Being a developer or just a good Googler

Scott Hanselman posted a quick blog post about a question he got from a young developer asking “am I a developer or just a good Googler?”  I thought it would be fitting to post it here in my neglected blog.

It’s true that we find ourselves trying to Google an answer often.  In fact, my Google history is up to about 60,000 searches over a few years.  I think Scott has a couple of great points in how to better yourself as a developer.  I try to do project Euler on occasion and I also read as much as time will allow.

I would like to add one more suggestion though:  learn test driven development. I started to do this a couple of weeks ago, and it has really changed how I program.  Test driven development forces development to be more focused on specific problems and solutions to those problems by starting with a failed test. You then program until the test is successful.  Then you rinse and repeat.

It helps you become a better programmer because once you’ve learned how the tests work, there’s really nothing to Google; it’s just you and the specifics of the test.

The internet is a fantastic tool for helping developers do their job faster, but it does allow us to become more complacent. Learning how to actually develop instead of just “Googling” is the difference between good and great developers.

Programmers learning something new: a simple guide

I struggle a lot to learn new programming languages on my own.  It’s not that I’m not smart (I want to believe I am VERY smart) but it’s the combination of lack of time, lack of desire and having no answer to the question: “Great, I’ve learned X… now what?”

I’ve started to learn about Django, and I believe it will be DIFFERENT this time.  Why?  Because I have created a simple guide to learning something new from a programming perspective:

STEP 1: Accept that you may burn out and ask “why bother” and figure out the answer to it before starting

I had stated before:  It’s hard for me to learn something new when I expect to do precisely nothing with it.  This is what happened with me and Ruby on Rails.  Ruby is a cool language and Ruby on Rails was really awesome to build scaffolding with.  However, I didn’t really know what else I wanted to do with it.  I suppose I could have learned it’s cool AJAX capabilities that go with it, but really, it just didn’t appeal to me.  Therefore, it went on the infinite back-burner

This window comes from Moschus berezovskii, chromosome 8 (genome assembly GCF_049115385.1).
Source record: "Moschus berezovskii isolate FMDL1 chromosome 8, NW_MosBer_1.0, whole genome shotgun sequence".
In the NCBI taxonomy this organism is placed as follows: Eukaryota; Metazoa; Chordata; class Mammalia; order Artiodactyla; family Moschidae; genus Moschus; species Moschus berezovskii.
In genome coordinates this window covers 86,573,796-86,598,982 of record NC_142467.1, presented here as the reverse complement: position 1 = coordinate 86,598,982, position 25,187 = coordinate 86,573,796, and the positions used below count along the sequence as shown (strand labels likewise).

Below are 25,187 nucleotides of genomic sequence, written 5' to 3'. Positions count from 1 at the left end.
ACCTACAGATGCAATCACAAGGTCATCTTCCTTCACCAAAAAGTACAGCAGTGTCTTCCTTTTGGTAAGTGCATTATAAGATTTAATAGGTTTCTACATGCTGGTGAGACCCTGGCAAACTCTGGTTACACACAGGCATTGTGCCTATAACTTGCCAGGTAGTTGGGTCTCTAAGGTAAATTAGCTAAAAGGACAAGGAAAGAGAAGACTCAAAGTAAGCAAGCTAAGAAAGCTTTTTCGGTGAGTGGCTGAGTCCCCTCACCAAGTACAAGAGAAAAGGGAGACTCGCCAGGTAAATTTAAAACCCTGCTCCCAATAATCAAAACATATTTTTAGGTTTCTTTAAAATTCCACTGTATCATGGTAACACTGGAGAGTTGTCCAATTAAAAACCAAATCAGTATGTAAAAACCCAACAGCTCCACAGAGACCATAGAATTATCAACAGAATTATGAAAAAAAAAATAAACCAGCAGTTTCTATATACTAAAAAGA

Back when LINQ was new, I struggled to learn it as well, because even though I do .NET professionally, I was so knee-deep into what I was doing that it would have been almost a waste of time to really sufficiently learn it.  I finally got a project in which allowed me to utilize LINQ to SQL effectively and easily and since then I wouldn’t know what I’d do without it. Again, once purpose settled in, I was ready and very willing to learn.

Your ‘why bother’ may be different.  Your success may be dependent on how you handle it.

STEP 2: Do the tutorials

These days, it’s pretty hard to find popular frameworks which have no or incomplete tutorials (I’m sure anyone could find examples where this isn’t true, but in general, it’s true).  Also, framework creators know that a quick and simple tutorial is the best chance for a developer to get on board, especially in the framework’s early stages.  Django has a wonderful tutorial, split up into four parts building a poll system (I feel like poll systems are the hello world of the web development world).

Here are reasons why I don’t like to just “dive into the code”:

  • You cannot be guaranteed what you are looking at is the correct way to do it